The 37 Sport fisher has an excellent cockpit door/ swim ladder arrangement in the starboard gunwale, which also make this boat ideal for scuba diving. The 37 Sportfisher is a stylish boat that had everyone who saw her during this test on the Gold Coast talking. And the biggest talking point was the engines three Yamaha 250hp HPDI outboards sitting neatly across her transom. A sterndrive version is available powered by either twin Volvo KAD 300 275hp or Volvo D6 310hp engines. That's a lot of power , capable of propelling the 37 to a top speed of 50 knots at full noise, which is pretty good considering she has an overall length of 43' 9" and weighs-in at 7900kg at half load. The Sportfisher is designed around Sunseeker's well-proven deep-vee hull giving her the handling and performance to easily handle bluewater fishing and cruising. Although optimum cruising speed depends on the load carried, with a fuel capacity of 1500lt and running at 30 knots the 37 has a range of approximately 11 hours, or 325 nautical miles. Engine noise is also decreased, because the outboard motors are set well below the level of the transom wall, which deflects much of the sound. This boat is divided into four distinct areas, the aft cockpit for fishing and enormous centre console helm station, a lounging area forward of the helm and the below deck accommodation.
A fibreglass hard top protects the helm and lounging area from the elements. The hard top and its supports are surrounded by a stainless steel grab-rail, so there are plenty of bars around to hang onto when things get rough. Both the cockpits forward and aft of the helm console are self-draining and feature under seat storage; a top-loading ice chest next to the helm; a tackle and bait station with sink and live baitwell behind the helm, seven fishing rod holders in the gunwales and transom; a hot/cold transom shower and underfloor fish boxes.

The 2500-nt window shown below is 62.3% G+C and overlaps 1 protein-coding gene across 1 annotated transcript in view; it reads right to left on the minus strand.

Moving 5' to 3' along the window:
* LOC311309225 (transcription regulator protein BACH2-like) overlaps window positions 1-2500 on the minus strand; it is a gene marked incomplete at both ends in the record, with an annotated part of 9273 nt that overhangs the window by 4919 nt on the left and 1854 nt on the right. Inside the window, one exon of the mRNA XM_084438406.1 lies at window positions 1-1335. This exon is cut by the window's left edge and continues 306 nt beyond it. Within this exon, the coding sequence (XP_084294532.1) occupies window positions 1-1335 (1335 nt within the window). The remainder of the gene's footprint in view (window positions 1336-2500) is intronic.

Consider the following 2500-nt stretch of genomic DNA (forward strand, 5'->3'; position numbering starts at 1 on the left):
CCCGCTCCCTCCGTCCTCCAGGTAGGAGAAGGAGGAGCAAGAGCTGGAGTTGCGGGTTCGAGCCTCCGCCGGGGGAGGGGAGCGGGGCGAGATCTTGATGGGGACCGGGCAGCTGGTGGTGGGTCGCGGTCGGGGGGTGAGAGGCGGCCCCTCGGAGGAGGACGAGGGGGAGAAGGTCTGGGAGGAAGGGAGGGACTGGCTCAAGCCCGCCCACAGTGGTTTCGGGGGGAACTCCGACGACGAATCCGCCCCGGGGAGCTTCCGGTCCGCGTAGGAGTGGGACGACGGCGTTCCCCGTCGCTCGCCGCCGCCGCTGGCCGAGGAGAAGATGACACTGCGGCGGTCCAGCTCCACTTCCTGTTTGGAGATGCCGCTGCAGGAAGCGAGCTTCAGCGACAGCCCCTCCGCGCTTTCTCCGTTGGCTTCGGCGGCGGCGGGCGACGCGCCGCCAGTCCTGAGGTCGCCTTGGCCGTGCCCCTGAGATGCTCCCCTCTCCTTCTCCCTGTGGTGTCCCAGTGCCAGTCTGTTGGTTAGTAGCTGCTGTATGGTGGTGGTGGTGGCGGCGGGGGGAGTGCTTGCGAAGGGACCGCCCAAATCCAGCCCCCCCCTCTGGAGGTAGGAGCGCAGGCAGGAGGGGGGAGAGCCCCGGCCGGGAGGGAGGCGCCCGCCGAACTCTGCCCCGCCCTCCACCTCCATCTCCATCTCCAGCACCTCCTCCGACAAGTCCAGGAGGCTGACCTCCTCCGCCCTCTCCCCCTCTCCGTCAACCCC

The centre console features full instrumentation and has large open areas for mounting a quality electronics package. She might have three outboards strapped to her transom, but these are all easily controlled by a single lever. Bolster drivers and navigator's seats make driving in the standing position a comfortable option. Moving forward the walkway decks around the cabin sides to the bowsprit are teak laid and the stainless steel bow rail is high enough to lean against for good support. Stick your head below deck and all that opulence and luxury Sunseekers are famous for greets the eye.
The sumptuously appointed forward island bed grabs your attention first, while to port is a luxurious upholstered lounge and removable dinette table. To starboard is the galley, which has enough bench space and storage to make whipping up an onboard feed more than just sandwiches and nibblies. There's a 12V electric refrigerator, microwave oven, single burner stove and a sink/tap unit. The flat LED TV screen is mounted on the left of the galley above the preparation bench and can be clearly seen by those seated on the saloon settee. To the right of the galley is a bathroom.
Although you have to turn sidewards to step through the door, once inside there's quite a bit of room to move about. There's a full height shower, sink and tap, an eye-level medicine cabinet and an opening porthole. The wood panelling and joinery work is first class, but Sunseeker should put a stopper on the bathroom door so it doesn't hit against the galley cupboards. Sunseeker are testing new waters with this boat and her striking blue and white hull and teak laid decks will certainly ensure she'll hit the sportfishing boat market with plenty of style.
So how much will it cost you to park one of these new Sunseekers at the marina ? Pricing start from around $590,000. Then all you have to do is throw on the fishing and diving gear, grab the family and head seaward.
Words by Ian Macrae